"Don't try that on me," Mum cut him off. "I'm not an idiot. We heard you last night. Joe's bed is a tad bit noisy."

Corey winced. "Um, ma'am-"

"Don't," Mom cut him off. "Lying will just make matters worse."

"I'm not lying," he told her. "And are you really going to tell me you've never heard Joe make noise while in bed?"

"Not that much of it," Mom told him.

"I think I'm going to take breakfast outside," Joe said calmly. "Any idea when the twins will be back?"

"Sometime later today," Mom told him. "We actually pulled you all out of class today anyway. Officially we called it a family event, but unofficially you're going to be doing a lot of shopping, hair cuts, and the like. Getting ready for tonight's announcement."

"And in between, we'll arrange some nap times so you can try to catch up on sleep," Mum added.

Joe groaned. It figured they'd find a way to get even with him. It really did.

Mrs. Laura Olivia Bryant walked up the town hall steps, her lovely bride Sarah Veronica Bryant at her side and their children trudging happily along behind them, none of them taking any notice of the hordes of reporters snapping footage and pictures and shouting out questions.

Joe had to a suppress a smile. He'd had no idea that 'unplanned' events involved quite so much effort and planning until he'd been stuck in the middle of this one. He was already counting the years before he could move out to college, and hopefully get away from having to attend events like this. Oh, he'd stick it out with a smile on his face, but however important this was, it wasn't pleasant. Even if Mom and Mum had both enjoyed shopping. And turning their children into mannequins. If Joe didn't have to try on another pair of pants for the rest of his life it would be too soon!

"What is going on here?" Mayor Bradley demanded angrily, pushing his way through the news crews.

"Oh, Mayor Bradley," Mum smiled broadly, "what an unanticipated pleasure. I mentioned to a few friends that I was planning to drop by today, and, well, apparently word spread."

"Word about what?" Mayor Bradley asked, annoyed.

Joe suppressed an urge to smirk. Nobody was supposed to 'know', but the Mayor had been dropping careful hints into all sorts of ears that today was the day he planned to pick up his petition form. Despite already being in office, everyone who wanted to run for mayor had to get a petition form and a ton of signatures. The four candidates with the most signatures were put on the ballot. A good start was to make a nice news event out of picking up the form, which would usually cause hundreds of people to line up.

From the looks of things, the Moms were disrupting his carefully planned news event. Too bad. Couldn't have happened to a more useless idiot. "Well," Mum smiled, "I've decided to pick up a mayoral petition form. I'm going to put my name on the ballot."

"You?" the mayor laughed. "A do-nothing cop whose been kicked out of three separate departments?"

Joe wanted to step forward and slap the mayor for addressing his mum that way, but the sound of his growl snapped him out of it just in time. Maybe Mum had a point about watching his temper. Maybe. "Actually, it was a voluntary transfer for two of those," Mum said smoothly. "And it's a matter of public record that the first department had all sorts of personnel issues. I believe the sheriff in question lost a civil suit about his misogyny. But thank you for reminding me, I need to point that out in my campaign."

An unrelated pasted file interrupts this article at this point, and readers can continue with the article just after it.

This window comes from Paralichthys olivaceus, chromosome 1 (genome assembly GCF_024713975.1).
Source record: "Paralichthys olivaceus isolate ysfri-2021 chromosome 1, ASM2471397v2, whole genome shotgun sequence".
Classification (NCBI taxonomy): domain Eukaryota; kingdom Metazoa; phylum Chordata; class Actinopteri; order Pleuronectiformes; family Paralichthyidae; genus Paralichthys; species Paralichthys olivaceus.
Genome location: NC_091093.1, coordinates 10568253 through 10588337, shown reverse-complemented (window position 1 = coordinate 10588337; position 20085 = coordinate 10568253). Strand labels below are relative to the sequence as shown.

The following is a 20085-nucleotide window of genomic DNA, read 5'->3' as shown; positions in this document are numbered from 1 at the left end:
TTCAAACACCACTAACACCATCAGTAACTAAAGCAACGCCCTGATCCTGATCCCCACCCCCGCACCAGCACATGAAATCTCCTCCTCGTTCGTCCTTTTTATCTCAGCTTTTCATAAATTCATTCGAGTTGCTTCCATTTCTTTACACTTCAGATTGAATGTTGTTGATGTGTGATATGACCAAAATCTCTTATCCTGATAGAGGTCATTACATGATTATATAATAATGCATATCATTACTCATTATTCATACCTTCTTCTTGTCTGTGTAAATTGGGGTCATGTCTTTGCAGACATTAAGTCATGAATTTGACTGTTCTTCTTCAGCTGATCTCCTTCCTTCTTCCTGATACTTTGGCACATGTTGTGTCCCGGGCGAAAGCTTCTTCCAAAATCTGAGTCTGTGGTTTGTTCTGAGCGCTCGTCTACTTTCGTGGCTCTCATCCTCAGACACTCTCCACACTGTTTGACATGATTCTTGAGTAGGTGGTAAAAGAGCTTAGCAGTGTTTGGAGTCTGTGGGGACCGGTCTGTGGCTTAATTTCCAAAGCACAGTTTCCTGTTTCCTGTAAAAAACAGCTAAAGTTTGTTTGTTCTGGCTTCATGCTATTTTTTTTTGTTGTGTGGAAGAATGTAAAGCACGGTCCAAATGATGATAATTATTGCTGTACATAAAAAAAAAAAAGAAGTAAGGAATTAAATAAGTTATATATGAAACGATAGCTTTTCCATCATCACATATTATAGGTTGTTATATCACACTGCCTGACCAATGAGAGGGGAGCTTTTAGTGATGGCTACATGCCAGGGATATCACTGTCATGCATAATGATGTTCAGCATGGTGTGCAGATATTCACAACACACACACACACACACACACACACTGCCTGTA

"Point it out?" Mayor Bradley asked, confused.

"Oh yes," she nodded. "Unlike politicians that believe in hiding their little peccadillos — something I'm sure you know nothing about — I believe in full disclosure," she told him. The large, exaggerated wink was a giant signpost, transforming the statement into something quite the opposite. If pressed, she could honestly claim she'd never said a thing about the Mayor having something to hide, but only a complete moron would think she believed it. No, it was clear she believed he had something to hide. Probably several somethings. "I feel that if you can't own up to your mistakes, your flaws, your inconvenient truths, you don't have any business trying to put yourself forward as a leader. But don't worry, I'm planning to run a clean campaign."

Still smiling, Mum turned and started her way back up the steps.

"What is that supposed to mean?" Mayor Bradley snapped. "You're making an awful big deal out of yourself!"

Mum stopped and turned, a puzzled smile on her face this time. Joe almost had to laugh at how well she was playing the Mayor. Idiot man. "No, I'm-" she stopped and plainly rethought it. "Well, I suppose in a way I am," she agreed. "But then, you'd know all about that. Oh, sorry, just promised to run a clean campaign, didn't I."

"Excuse me?" Mayor Bradley demanded. "What is that supposed to mean?"

"Oh don't worry, I won't bring it up around the news," she reassured him. "As I said, I plan to run a clean campaign. If you don't want to own up to your mistakes, that's your business. It's the traditional political approach, too, but I'm betting the voters are smarter than that," she smiled and gestured broadly. "Please, Mayor Bradley, after you. It's the least I can do for the current officeholder."

Joe had never imagined how much venom could be packed into so few words, and the amused rumblings from the news crew suggested that they were finding it just as entertaining to watch as he was. Mayor Bradley had catapulted Mum to the spotlight far sooner than they'd planned. Today was supposed to get a footnote or two from the news crews, be a shot across the Mayor's bows. The buffoon had given her so many openings, and so many good sound bytes, that Joe wouldn't be surprised to discover they'd made the front page news.